Saracens give hint at approach to Leinster tussle in London Irish rout

Mark McCall’s side score six close-range tries in mismatch at the Stoop

 Richard Barrington scores  Saracens’  fifth try during the Gallagher Premiership  match against  London Irish  at  Twickenham Stoop  in London. Photograph: Alex Davidson/Getty Images

Richard Barrington scores Saracens’ fifth try during the Gallagher Premiership match against London Irish at Twickenham Stoop in London. Photograph: Alex Davidson/Getty Images

 

London Irish 12 Saracens 40

Discerning precisely what the point is of mismatches like this can be easier said than done. All things considered, however, Saracens have at least sharpened what will no doubt be a key weapon in their European quarter-final against Leinster in a few weeks, coming up with six close-range tries, while London Irish, evidently already with one eye on next season, can be pleased with how some of their youngsters acquitted themselves.

No Owen Farrell, no Mako Vunipola, but Saracens simply had too much class, too much power for their youthful opponents, even if it is hard to escape the feeling their coaches have turned their Premiership matches since the restart into training exercises.

In previous matches they have kicked penalties they ordinarily would not – mindful that their Dublin quarter-final could come down to a shot at goal – and here they were determined to polish up on their driving maul. Had there been anything riding on this fixture, surely they would have scored considerably more.

Thanks to the focus on short-range finishing, however, Jamie George and Richard Barrington profited with two tries, Brad Barritt and Billy Vunipola one apiece. It hardly makes for captivating watching but considering this victory – their third in a row since being edged out by Bristol – moves them to minus 47 points at the foot of the table, you can hardly blame them.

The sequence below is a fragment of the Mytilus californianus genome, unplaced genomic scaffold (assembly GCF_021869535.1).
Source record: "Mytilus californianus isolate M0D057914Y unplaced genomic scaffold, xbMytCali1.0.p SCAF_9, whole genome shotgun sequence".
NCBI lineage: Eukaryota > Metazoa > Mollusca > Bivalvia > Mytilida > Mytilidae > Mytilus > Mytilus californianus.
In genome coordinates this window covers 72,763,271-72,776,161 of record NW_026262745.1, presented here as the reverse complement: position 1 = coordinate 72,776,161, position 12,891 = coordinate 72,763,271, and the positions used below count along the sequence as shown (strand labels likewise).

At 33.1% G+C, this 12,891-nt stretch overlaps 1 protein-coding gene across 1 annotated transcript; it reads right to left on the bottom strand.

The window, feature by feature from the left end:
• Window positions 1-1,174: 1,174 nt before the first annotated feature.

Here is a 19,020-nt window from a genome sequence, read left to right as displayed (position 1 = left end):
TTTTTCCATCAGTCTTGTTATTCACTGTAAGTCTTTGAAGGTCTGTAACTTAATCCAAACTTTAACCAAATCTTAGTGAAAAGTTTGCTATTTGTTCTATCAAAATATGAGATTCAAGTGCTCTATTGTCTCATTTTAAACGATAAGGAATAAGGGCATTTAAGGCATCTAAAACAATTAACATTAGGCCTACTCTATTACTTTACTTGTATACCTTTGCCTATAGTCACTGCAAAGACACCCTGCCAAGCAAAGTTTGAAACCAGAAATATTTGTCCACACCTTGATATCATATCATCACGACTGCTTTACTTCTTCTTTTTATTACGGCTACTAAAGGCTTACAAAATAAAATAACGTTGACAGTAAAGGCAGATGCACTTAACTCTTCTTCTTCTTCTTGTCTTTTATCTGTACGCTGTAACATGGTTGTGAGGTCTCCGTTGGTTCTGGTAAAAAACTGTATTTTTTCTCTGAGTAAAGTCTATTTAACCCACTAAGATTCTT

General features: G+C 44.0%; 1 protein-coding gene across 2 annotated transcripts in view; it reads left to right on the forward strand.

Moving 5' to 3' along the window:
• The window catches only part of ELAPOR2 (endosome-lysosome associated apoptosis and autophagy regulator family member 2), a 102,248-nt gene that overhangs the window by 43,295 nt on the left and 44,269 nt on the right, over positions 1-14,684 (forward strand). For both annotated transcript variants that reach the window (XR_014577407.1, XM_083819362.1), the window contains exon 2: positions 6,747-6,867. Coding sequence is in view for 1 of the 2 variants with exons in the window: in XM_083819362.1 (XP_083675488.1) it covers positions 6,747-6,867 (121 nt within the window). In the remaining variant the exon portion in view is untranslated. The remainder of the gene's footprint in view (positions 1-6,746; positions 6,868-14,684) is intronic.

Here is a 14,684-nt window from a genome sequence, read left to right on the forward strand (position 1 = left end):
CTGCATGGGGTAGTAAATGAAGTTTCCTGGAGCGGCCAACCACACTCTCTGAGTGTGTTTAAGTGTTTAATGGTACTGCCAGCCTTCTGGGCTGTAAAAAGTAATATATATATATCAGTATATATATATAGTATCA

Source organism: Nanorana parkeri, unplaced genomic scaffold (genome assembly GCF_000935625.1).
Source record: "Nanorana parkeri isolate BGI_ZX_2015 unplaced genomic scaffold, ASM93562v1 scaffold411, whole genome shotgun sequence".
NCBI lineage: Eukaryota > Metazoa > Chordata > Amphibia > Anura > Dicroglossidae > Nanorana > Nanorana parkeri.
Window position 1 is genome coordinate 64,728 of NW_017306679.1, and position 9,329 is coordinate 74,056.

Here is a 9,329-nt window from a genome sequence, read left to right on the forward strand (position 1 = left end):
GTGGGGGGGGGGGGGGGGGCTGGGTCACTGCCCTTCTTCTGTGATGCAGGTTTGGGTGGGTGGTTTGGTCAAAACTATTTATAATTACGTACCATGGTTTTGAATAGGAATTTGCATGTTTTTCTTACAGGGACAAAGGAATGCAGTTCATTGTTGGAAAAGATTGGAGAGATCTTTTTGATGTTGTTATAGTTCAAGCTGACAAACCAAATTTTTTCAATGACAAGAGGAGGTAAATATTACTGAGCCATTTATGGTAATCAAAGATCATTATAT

Director of rugby Mark McCall freely admits that his main aim is to get his first XV enough minutes in the tank before facing Leinster – they have three more matches beforehand but Saturday at home to Wasps is shaping up to be the final hit out – and the overarching issue remains that Premiership Rugby’s desperation to complete all fixtures by October has made contests, if we can even call them that, such as this inevitable.

“[The lineout drives were] definitely something that hadn’t gone so well in the first two games in particular but we were much better there today,” said McCall. “We’re not quite where we need to be [for the Leinster match] but individuals are playing well. We’re building towards that, of course, and playing a game like today that has less meaning it’s always going to feel a little bit different.”

Irish, for their part, seem to be killing time until they move into their new stadium in Brentford next season. They have lost all four of their matches since resuming but Declan Kidney made a point of highlighting how nine of their starting line-up had progressed through the academy and the flanker Isaac Curtis-Harris in particular caught the eye on debut. “I didn’t think they let themselves down individually,” said Irish’s director of rugby. “The encouraging thing is it’ll only stand them experience-wise.”

Irish did not want for endeavour but after a lively first five minutes or so from the hosts, Saracens scored with their first venture into their opponents’ 22 – Michael Rhodes taking the lineout and George bundling his way over. Their second came five minutes later, a carbon copy but on the left-hand side, this time Barritt touching down and while Agustín Creevy got a close-range score on his debut, Billy Vunipola was on the scoresheet soon enough, quickly tapping and bulldozing his way over.

On the half-hour, Irish had their second try after capitalising on a poor pass from Maro Itoje to Billy Vunipola with Matt Williams powering over. Saracens had their fourth when George again finished off a driving maul before half-time and Barrington chalked up a quickfire double early in the second – the relegated champions turning the screw. – Guardian

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